Republicans in Washington are delirious at the prospect of finally pushing through a conservative agenda now that Donald Trump is moving into the White House.
Protesters have taken to the streets across the country to decry the tidal wave of bad policies and decisions they see coming with Trump at the helm.
Both sides are kidding themselves if they think they know what’s going to happen.
What will Donald do?
Trump has said things to both warrant and call into question each side’s feelings. But how can anyone have any certainty about many of the things he’s said?
His own advisers told us at various times not to take what Trump says literally, that his proposals are “suggestions,” and that the idea that words matter is ridiculous. Trump himself has spoken of the need for “a certain degree of flexibility.” One of his foreign policy advisers said Trump’s endorsement of torture was the kind of stuff you say because “we are in a political season.” Then there’s his oft-stated negotiating stance: “I want to be unpredictable.”
Look, I’m not debating the merit of anything he’s said. Nor am I talking about the many untruths or the many issues on which his views have morphed. I’m only pointing out that Trump hasn’t written much in bedrock as his core beliefs to use as a guide to predict what he’s going to do.
Even his vile comments about women, Mexican immigrants here illegally, Muslims and others could be part of his transactional nature. As he wrote in “The Art of the Deal”: “Sometimes, part of making a deal is denigrating your competition.” Winning the presidency was clearly a matter of closing a deal. And in Trump’s negotiations, everything is on the table when all that matters is the win.
Trump was a reality TV host for 14 seasons on “The Apprentice” shows. He played a part, and played it well. He played a part during the blustery GOP primaries, too. He even copped to it at times, noting that he had to find a way to stand out among 16 tough competitors.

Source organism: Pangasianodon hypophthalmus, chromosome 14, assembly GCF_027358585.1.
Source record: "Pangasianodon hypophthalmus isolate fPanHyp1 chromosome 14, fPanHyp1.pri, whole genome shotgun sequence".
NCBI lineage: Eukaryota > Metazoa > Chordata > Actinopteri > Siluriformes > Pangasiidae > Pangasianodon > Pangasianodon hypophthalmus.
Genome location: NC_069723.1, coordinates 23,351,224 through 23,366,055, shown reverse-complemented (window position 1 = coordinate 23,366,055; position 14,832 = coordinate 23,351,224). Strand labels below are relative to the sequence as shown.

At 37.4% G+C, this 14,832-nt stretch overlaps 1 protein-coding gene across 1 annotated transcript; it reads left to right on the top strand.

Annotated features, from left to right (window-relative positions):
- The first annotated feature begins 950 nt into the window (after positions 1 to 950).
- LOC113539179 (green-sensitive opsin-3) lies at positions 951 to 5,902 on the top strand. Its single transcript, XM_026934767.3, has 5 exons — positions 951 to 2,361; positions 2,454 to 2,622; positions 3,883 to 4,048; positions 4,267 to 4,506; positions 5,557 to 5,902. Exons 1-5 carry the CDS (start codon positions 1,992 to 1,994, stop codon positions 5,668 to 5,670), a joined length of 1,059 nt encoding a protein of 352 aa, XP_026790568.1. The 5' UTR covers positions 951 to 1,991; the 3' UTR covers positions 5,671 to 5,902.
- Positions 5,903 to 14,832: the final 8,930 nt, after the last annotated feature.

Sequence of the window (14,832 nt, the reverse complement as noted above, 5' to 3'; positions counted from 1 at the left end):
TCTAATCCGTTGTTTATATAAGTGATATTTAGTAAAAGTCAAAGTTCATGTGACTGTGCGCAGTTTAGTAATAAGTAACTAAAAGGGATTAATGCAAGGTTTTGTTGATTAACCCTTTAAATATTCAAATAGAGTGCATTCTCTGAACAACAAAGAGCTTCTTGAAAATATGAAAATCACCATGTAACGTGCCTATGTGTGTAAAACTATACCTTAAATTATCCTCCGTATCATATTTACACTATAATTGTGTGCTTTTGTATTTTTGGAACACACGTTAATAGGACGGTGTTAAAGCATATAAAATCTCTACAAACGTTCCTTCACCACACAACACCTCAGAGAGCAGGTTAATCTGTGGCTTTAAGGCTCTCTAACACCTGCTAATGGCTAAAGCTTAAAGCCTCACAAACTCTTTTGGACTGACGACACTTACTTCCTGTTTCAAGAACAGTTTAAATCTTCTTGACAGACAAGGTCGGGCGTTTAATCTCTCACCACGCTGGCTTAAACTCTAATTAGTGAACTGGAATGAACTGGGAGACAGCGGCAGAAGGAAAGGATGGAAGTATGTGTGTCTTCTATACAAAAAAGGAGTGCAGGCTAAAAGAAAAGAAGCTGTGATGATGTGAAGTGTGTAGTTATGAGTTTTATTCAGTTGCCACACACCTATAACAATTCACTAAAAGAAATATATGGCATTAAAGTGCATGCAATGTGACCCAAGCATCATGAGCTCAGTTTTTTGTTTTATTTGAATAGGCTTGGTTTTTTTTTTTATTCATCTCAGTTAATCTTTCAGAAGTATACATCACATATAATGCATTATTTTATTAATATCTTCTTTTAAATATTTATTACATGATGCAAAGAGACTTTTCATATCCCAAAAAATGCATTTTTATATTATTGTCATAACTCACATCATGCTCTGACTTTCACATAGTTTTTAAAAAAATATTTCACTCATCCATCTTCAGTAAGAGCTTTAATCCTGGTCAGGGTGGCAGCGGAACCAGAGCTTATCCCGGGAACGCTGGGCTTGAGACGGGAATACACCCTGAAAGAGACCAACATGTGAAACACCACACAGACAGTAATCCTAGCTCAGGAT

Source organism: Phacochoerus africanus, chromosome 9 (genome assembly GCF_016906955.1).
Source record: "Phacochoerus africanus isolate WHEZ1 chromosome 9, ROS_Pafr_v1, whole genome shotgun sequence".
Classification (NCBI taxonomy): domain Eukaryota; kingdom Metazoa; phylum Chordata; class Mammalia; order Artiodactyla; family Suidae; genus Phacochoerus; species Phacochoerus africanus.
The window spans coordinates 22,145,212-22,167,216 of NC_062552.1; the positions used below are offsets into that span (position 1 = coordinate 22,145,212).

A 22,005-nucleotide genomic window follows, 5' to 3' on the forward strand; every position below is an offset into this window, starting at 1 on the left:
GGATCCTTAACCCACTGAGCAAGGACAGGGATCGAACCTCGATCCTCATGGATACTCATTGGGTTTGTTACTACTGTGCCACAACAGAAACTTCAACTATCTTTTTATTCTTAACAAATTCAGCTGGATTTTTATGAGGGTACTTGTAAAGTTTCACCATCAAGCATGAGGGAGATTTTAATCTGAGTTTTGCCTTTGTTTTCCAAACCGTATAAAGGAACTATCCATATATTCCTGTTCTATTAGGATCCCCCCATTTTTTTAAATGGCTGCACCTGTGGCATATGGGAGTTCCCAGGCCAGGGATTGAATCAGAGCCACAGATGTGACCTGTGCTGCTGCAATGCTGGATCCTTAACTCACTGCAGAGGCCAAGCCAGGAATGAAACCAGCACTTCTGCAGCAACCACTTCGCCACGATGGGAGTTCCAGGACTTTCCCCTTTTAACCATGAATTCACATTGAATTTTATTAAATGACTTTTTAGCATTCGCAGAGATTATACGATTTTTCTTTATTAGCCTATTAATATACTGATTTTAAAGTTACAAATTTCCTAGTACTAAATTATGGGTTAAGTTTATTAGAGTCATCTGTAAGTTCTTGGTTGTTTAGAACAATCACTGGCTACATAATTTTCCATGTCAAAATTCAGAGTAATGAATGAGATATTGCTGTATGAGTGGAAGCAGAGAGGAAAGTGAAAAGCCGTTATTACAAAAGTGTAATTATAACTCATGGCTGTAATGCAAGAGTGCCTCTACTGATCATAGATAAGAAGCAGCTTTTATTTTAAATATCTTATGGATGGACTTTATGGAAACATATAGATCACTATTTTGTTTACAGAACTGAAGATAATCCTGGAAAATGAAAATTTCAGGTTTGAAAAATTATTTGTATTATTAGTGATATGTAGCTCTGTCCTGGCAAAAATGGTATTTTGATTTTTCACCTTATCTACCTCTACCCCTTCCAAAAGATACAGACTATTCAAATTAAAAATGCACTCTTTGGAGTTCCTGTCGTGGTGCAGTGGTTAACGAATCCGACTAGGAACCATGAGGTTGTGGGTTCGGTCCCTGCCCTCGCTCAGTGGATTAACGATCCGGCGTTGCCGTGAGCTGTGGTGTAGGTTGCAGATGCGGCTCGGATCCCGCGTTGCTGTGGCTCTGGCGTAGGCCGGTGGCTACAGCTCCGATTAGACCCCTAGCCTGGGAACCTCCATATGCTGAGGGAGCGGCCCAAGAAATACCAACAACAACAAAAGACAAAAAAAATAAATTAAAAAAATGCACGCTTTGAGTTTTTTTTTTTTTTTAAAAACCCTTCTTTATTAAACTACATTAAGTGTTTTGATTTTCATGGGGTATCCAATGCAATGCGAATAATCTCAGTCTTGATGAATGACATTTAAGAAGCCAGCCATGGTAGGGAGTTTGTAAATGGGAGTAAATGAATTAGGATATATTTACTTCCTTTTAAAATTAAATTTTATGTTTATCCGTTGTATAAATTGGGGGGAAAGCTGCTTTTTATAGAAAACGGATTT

Now he’s going to be playing president. Fortunately, he can be a quick learner. We saw that during his surreal White House visit, when he praised the man whose legitimacy he questioned for years, telling Barack Obama that he looks forward to the president’s continued “counsel” and to dealing with him in the future. Was that real or more role-playing?
Who Trump really is has bedeviled people for years. Psychologists say he’s a classic narcissist — and that’s not necessarily a negative. The most narcissistic presidents in history, according to a 2013 study by a group of behavioral scientists, were, in order, Lyndon Johnson, Teddy Roosevelt, Andrew Jackson, FDR, JFK, Richard Nixon and Bill Clinton.
Ponder that roster. Narcissism can produce charismatic leaders with great powers of persuasion and legislative achievements. And it can lead to unethical behavior and impeachment proceedings.
With Trump, who requires constant affirmation and self-affirmation, it could mean that the decisions he makes will depend on who will be happy about them.
So now we’ve got Democratic liberal icons Sens. Bernie Sanders and Elizabeth Warren and Republican House Speaker Paul Ryan all saying they’re ready to work with Trump, who had the scarlet R next to his name on the ballot but not deeply in his heart. Even his now-fellow Republicans know he’s more a Democrat on many issues.
And so now we’ve got Trump saying he might keep certain parts of Obamacare in place after vowing repeatedly to repeal it.
Trump is a vessel into which people pour their own dreams and hopes and frustrations and fears. They see in him what they want to see.
That’s a long way from saying that that’s what they’re going to get.
Michael Dobie is a member of Newsday’s editorial board.